Student loans and the affordability of higher education have become hot issues this election year. For early educators returning to school, as for many college students, paying for higher education remains a barrier. The fact that the early childhood field is characterized by low wages, even for those who earn additional educational credentials, only exacerbates the problem. A report from the Bessie Tartt Wilson Initiative for Children – “An Early Educator’s Dilemma: Balancing Educational Aspirations & Student Loan Burden” – examines the issue.
The report, issued in partnership with Boston EQUIP, outlines several paths early educators can use to reduce the cost of pursuing college degrees: the Massachusetts Early Childhood Educators Scholarship, federal Perkins loan cancellation, public service loan forgiveness, deferment and forbearance, and income-based and income-contingent repayment plans.
EQUIP and Bessie Tartt convened four focus groups and surveyed early educators across the state. Of the 395 early educators who completed the survey, almost half had a bachelor’s degree, a reflection, the report notes, of the fact that program directors and education coordinators comprised about one-third for the survey sample.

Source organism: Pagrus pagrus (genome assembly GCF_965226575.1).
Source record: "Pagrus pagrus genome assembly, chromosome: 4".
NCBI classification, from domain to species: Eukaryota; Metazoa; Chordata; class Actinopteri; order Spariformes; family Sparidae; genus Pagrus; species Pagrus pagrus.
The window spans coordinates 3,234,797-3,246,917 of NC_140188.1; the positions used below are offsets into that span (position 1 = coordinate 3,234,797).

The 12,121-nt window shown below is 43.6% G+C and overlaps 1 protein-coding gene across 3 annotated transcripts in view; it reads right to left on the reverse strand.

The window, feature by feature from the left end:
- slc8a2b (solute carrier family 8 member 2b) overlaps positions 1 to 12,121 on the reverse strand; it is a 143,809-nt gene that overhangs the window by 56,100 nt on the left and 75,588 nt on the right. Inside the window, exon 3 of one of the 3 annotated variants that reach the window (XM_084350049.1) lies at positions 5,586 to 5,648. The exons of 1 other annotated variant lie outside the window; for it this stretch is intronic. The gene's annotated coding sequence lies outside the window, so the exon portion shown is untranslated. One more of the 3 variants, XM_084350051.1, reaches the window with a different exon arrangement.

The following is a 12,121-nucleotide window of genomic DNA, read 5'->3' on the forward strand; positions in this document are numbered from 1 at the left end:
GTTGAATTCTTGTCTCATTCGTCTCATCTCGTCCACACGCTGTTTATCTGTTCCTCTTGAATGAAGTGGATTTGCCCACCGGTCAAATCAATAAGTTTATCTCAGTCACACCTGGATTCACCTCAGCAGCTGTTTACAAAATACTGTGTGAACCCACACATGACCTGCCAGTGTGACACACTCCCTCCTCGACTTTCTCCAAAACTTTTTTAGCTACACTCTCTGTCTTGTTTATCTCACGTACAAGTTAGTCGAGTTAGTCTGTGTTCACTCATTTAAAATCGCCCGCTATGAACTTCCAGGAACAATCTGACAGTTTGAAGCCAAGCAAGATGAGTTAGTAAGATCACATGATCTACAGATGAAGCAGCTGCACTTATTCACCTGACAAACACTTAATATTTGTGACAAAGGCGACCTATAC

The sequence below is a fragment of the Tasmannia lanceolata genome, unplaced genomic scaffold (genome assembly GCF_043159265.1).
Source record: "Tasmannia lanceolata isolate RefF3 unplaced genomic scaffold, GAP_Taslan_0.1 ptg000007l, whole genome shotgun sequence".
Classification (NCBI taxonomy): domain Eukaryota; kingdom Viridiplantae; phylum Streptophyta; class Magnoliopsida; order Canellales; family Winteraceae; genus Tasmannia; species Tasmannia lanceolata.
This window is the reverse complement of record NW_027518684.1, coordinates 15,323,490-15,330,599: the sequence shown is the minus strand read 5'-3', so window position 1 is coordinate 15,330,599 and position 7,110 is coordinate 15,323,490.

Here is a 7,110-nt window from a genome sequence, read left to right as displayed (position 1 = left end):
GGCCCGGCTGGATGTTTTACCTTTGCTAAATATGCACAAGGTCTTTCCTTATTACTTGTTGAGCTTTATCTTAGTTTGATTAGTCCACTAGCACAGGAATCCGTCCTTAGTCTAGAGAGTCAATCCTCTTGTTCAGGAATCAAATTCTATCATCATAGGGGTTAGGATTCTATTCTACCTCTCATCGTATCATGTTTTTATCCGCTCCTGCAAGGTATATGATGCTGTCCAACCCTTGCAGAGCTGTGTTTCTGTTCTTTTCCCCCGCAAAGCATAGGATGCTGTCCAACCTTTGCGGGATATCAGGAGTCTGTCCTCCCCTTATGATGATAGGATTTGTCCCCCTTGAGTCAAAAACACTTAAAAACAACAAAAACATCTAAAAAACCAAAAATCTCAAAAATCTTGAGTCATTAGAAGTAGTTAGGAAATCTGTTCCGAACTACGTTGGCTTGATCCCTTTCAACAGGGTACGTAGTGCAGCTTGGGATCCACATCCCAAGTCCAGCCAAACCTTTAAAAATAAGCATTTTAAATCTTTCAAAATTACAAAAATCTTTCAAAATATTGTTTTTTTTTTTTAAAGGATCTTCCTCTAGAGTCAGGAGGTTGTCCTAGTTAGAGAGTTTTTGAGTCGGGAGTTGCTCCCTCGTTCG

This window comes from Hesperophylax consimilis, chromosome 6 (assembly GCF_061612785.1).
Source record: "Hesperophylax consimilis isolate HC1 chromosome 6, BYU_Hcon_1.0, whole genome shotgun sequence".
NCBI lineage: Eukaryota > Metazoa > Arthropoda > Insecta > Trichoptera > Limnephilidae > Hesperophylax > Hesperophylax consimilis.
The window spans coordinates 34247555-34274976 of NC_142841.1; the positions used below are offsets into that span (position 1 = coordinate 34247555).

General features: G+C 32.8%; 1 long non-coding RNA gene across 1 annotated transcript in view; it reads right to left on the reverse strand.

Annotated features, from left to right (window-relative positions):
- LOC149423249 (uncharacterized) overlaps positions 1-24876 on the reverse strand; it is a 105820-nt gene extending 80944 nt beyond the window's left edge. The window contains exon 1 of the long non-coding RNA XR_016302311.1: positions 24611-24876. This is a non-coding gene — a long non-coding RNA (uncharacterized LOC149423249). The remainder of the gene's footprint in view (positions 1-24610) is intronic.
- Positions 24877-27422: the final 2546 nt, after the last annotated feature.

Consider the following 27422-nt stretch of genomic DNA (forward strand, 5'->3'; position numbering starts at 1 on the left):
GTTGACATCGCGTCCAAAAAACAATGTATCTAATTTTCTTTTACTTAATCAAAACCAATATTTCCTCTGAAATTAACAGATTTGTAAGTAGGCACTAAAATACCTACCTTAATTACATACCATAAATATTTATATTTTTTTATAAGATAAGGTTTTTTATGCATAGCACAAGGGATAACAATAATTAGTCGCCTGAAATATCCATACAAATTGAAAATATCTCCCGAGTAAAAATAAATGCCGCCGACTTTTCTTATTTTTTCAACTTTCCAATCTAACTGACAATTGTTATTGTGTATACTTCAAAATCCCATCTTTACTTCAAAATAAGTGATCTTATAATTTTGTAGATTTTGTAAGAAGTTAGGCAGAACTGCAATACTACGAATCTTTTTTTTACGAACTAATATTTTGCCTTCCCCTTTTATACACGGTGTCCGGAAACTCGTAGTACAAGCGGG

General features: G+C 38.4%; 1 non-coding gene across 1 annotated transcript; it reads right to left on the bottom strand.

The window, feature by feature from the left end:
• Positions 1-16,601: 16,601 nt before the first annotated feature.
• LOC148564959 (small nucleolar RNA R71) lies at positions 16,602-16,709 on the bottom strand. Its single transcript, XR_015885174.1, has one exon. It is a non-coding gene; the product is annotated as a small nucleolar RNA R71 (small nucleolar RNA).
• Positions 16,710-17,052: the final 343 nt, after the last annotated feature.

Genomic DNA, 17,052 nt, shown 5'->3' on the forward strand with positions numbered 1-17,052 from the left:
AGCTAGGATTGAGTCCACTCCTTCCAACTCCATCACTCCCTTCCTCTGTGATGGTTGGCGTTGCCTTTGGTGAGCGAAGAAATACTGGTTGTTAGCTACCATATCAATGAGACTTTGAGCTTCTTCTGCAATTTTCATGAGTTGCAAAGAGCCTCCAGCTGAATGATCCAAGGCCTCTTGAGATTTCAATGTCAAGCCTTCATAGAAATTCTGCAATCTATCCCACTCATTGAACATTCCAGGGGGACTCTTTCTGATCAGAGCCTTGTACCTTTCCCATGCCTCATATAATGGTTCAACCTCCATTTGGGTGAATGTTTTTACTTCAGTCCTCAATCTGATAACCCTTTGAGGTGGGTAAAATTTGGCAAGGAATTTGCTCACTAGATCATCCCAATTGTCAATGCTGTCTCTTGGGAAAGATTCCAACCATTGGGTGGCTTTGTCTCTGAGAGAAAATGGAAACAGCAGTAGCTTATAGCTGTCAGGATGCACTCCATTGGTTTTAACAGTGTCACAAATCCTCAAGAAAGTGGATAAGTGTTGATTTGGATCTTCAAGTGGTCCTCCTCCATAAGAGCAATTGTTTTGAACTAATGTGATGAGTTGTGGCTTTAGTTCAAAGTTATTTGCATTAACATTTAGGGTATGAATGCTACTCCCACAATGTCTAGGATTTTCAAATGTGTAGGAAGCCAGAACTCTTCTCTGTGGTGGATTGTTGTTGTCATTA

Among the report’s findings:
- Almost one-third of respondents were enrolled in a degree program or classes at the time of the survey.
- Roughly half said they were not enrolled in classes but intended or wanted to further their education.
- Roughly half said they – or their parents – had taken out federal or other publicly financed loans to help pay for higher education.
- Of those with student loans, 32% said their loans were delinquent or in default – or they did not know the status of their loans.
- Of those with loans, 29% were unaware of ways they could reduce or manage their debt load.
As employed, adult learners, with jobs and family responsibilities, early educators face additional barriers that traditional students, fresh out of high school, typically do not.
“I would love to further my education,” one focus group participant told researchers. “The problem is I currently have a child in college and will have another entering college next fall and another two years after that. They are my first priority, so that leaves very little money left for me.”
The report calls for better information and more financial support for early educators returning to school.
“Early educators have been tasked with providing high-quality care, and for many, this means advancing their education through degrees and professional training,” the report concludes. “For so many in the field, this leads to student loans and the burden of debt. Educators deserve to have clear information, adequate financial support, and career incentives to pursue higher education. Only then will the field retain passionate and qualified teachers to shape the lives of young children. Additional initiatives to increase the affordability of higher education of early educators are necessary and may take the form of scholarships or loan forgiveness programs, as well as educational campaigns to show early educators how to navigate the complex financial aid system that already exists.”